The committee of conference did more than just discuss strategy with Washington. Their conference extended to all the areas covered in his first memorandum. Demonstrating his mastery over army administration, the general soon submitted highly detailed papers covering almost every aspect of army administration. The committee accepted almost all of Washington’s recommendations.
Few historians have taken note of these meetings with the committee of Congress in the winter of 1779, but the conference was a crucial turning point in Washington’s evolution as a commander. It became the foundation for his war in 1779. The meetings firmly established him as commander in chief of all the Continental army. As the coming months would show, Congress would now place all operational and strategic planning under his direction. On January 23, even before the conference concluded, Congress gave Washington complete control over military operations in every department and placed all army affairs under his direction. Congress resolved “That the Commander in Chief be directed to superintend and direct the military operations in all the departments in these states, subject to the regulations and orders of Congress.” They specifically placed the operations from Fort Pitt and the Northern Department under his direction. As the New York delegates, one a member of the committee, wrote to the governor of their state: “The operations which will be most effectual are submitted to his Judgement, and every Department is placed under his immediate Superintendence.” James Duane, a member of the committee, put it simply: “Congress have the most unlimited Confidence in his Wisdom & Judgement as well As his Zeal and Integrity.” Vested with this new authority and with such strong backing from Congress, Washington could be confident in carrying out plans for operations across the continent in 1779.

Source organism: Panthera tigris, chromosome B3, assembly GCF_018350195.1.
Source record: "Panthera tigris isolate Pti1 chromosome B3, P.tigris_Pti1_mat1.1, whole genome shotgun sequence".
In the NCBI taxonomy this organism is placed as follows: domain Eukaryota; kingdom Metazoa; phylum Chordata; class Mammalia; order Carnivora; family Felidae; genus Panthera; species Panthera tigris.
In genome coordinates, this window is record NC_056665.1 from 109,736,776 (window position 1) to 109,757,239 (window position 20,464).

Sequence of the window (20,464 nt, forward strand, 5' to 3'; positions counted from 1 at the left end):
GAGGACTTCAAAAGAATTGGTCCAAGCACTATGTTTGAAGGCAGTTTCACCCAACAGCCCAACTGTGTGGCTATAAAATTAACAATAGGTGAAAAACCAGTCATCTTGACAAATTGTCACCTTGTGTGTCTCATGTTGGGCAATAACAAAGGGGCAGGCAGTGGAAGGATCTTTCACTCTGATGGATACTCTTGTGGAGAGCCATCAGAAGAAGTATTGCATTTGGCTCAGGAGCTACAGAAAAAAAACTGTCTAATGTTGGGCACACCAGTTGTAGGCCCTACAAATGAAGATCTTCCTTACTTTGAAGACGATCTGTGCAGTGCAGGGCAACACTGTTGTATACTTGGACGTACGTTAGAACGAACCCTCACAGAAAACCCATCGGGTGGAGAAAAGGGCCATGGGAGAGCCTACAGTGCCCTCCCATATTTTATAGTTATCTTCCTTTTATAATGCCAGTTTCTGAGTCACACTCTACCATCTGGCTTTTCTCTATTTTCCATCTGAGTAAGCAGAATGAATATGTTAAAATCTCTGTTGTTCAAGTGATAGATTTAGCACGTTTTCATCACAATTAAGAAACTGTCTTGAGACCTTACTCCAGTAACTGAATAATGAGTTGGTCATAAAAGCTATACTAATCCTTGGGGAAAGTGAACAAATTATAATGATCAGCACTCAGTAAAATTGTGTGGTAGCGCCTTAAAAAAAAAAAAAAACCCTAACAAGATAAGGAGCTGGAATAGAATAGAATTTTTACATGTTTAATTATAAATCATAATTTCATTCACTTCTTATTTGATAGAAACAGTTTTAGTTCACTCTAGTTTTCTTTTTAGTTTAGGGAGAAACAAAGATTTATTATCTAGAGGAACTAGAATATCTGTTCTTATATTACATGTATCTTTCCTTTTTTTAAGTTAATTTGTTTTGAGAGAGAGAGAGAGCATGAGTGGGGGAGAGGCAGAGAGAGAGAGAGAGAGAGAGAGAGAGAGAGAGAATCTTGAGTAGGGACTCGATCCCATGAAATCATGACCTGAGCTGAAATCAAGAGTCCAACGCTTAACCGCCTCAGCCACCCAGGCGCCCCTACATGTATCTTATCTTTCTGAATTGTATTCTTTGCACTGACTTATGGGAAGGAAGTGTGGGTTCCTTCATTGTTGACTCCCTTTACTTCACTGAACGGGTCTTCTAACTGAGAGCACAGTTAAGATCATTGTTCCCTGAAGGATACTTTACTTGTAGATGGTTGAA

GW to Maj. Gen. Lafayette, December 29, 1778, Theodore J. Crackel and Edward Lengel, et al. eds.,The Papers of George Washington Revolutionary War Series, 25 vols. to date (Charlottesville: University of Virginia Press, 1985-), 18:526-27. Hereafter cited as PGWRW.
GW to the Continental Congress Committee of Conference, January, 13, 1779, PGWRW, 18:624-31; and GW to Philip Schuyler, January 18, 1779, PGWRW, 19:18-19; see also GW to James Duane, 11-12 January, 11-12, 1779, PGWRW, 18:612-15.
On January 20, he submitted a paper on officers’ pay; on January 23, he presented a paper on clothing the army; on January 23-31 he gave the committee a paper on artillery corps organization, the commissariat, barrack masters, and appointment of brigadiers; and on February 2 a paper on the ordnance department; PGWRW, 19: 38-43, 52-62, 122-23.